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  1. #21

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    Quote Originally Posted by David William White View Post
    Before you do anything though, set them up and photograph them with colour film. You can reproduce them from there and hang them on the wall.
    GREAT IDEA!

  2. #22

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    Quote Originally Posted by aaronmichael View Post
    Thanks John, I suppose I'll just have to keep my solargraph images locked up in a black box somewhere. Then it turns into "What's the point of having them in there if you can't take them out and show them to people?" - hahah.
    " and this image was a solargraph showing the arc of the sun and my home "

  3. #23
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    Making it more wide angle...

    Figured I'd post back on here before starting a new thread. A lot the curves at the top of my image got cut off and when summer solstice comes around, i'm planning on putting up a bunch of different solargraph cameras and leaving them for half a year. I was just wondering, how would I make my pinhole camera more wide angle in order to capture a full 6 months worth of arcs? The pinhole camera I used for the image I posted was a soup can with a focal length of 73mm, a height of 4.5 inches, and my pinhole was placed behind a 5mm hole in the can.

  4. #24
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    Simple, just decrease the focal length. Use a can with a smaller diameter, like a tomato-paste can.

    I think of focal length like this; if you're standing 10 feet from a window, looking outside, you see a fairly limited view of the outdoor scene. This represents a long lens. But if your face is pressed right up against the glass you can see a great deal more, nearly 180°, this represents a wide angle lens.

    If you've ever been in a camera obscura room and held a piece of tracing paper up to the virtual image, you can see that by being closer to the aperture you get a very wide angle view of what's outside.
    If you are the big tree, we are the small axe

  5. #25
    aaronmichael's Avatar
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    Quote Originally Posted by holmburgers View Post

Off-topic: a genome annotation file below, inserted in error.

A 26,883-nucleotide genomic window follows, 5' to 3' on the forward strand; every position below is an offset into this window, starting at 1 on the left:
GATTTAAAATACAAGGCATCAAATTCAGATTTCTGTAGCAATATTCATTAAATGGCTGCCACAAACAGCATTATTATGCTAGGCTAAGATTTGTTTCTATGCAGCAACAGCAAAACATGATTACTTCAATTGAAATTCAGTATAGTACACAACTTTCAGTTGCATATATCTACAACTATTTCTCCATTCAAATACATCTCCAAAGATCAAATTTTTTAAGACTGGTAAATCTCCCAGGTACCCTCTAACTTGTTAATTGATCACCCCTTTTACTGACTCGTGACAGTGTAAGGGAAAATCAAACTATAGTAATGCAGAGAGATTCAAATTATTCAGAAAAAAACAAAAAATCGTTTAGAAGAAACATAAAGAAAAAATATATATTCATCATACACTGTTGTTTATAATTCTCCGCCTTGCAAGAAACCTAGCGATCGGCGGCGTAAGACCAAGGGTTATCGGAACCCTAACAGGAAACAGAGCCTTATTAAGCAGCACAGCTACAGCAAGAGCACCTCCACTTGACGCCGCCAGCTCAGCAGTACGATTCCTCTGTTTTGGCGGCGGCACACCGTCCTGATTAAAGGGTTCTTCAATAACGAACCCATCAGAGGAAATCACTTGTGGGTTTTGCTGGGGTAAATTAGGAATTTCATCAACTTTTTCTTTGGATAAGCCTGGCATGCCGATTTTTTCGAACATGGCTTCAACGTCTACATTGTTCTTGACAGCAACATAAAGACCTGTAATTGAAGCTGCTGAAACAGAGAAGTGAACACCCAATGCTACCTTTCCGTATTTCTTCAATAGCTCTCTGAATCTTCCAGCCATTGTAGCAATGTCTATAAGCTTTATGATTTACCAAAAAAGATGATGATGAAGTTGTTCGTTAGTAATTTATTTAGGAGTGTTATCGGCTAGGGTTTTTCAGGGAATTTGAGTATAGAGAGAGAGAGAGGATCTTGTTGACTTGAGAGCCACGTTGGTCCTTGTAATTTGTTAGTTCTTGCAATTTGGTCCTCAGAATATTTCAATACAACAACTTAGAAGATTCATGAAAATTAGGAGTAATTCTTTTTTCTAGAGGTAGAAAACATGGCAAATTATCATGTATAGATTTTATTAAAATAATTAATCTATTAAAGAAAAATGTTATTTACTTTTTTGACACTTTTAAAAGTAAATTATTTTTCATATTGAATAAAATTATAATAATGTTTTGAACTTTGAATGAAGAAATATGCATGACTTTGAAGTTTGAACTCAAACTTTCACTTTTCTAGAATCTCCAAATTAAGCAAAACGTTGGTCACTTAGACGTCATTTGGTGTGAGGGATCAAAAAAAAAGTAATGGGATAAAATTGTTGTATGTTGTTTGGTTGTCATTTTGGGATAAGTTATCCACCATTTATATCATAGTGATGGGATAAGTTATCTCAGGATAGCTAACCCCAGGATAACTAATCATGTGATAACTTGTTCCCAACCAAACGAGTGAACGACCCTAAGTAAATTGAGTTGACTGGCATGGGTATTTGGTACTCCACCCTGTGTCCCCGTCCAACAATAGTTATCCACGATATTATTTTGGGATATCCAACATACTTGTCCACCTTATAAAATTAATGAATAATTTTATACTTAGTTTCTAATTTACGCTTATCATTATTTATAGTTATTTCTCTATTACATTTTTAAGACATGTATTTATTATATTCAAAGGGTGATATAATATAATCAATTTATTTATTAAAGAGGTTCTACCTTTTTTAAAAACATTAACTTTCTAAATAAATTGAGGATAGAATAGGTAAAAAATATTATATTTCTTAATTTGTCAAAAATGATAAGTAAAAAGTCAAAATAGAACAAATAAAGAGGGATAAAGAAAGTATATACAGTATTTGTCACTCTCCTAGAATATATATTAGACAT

Simple, just decrease the focal length. Use a can with a smaller diameter, like a tomato-paste can.

    I think of focal length like this; if you're standing 10 feet from a window, looking outside, you see a fairly limited view of the outdoor scene. This represents a long lens. But if your face is pressed right up against the glass you can see a great deal more, nearly 180°, this represents a wide angle lens.

    If you've ever been in a camera obscura room and held a piece of tracing paper up to the virtual image, you can see that by being closer to the aperture you get a very wide angle view of what's outside.
    That's the answer I was afraid of. I suppose what I should have asked is, is there any way to keep the camera wide angle while still being able to use a large sheet of photographic paper. I'd like to be able to scan and print my images out to 16 inches wide or larger and I think that I'm going to start to lose a lot of quality if my negative is small. From what it sounds like though, there's no way to have both of what I want.

  6. #26
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    Well, at least not with a smaller can I guess. Plus, something I hadn't considered, since you'd be decreasing formats you might end up getting the exact same angle of view; seeing as the geometry of the can hasn't changed, just the scale.

    Also, as you go wider, your light falloff will get worse at the corners. Doesn't having a curved film plane help this?

    Let's see... you need something durable enough to be outside for that much time, and it needs to be the right focal length... sounds like a trip to the grocery store is in the works!
    If you are the big tree, we are the small axe

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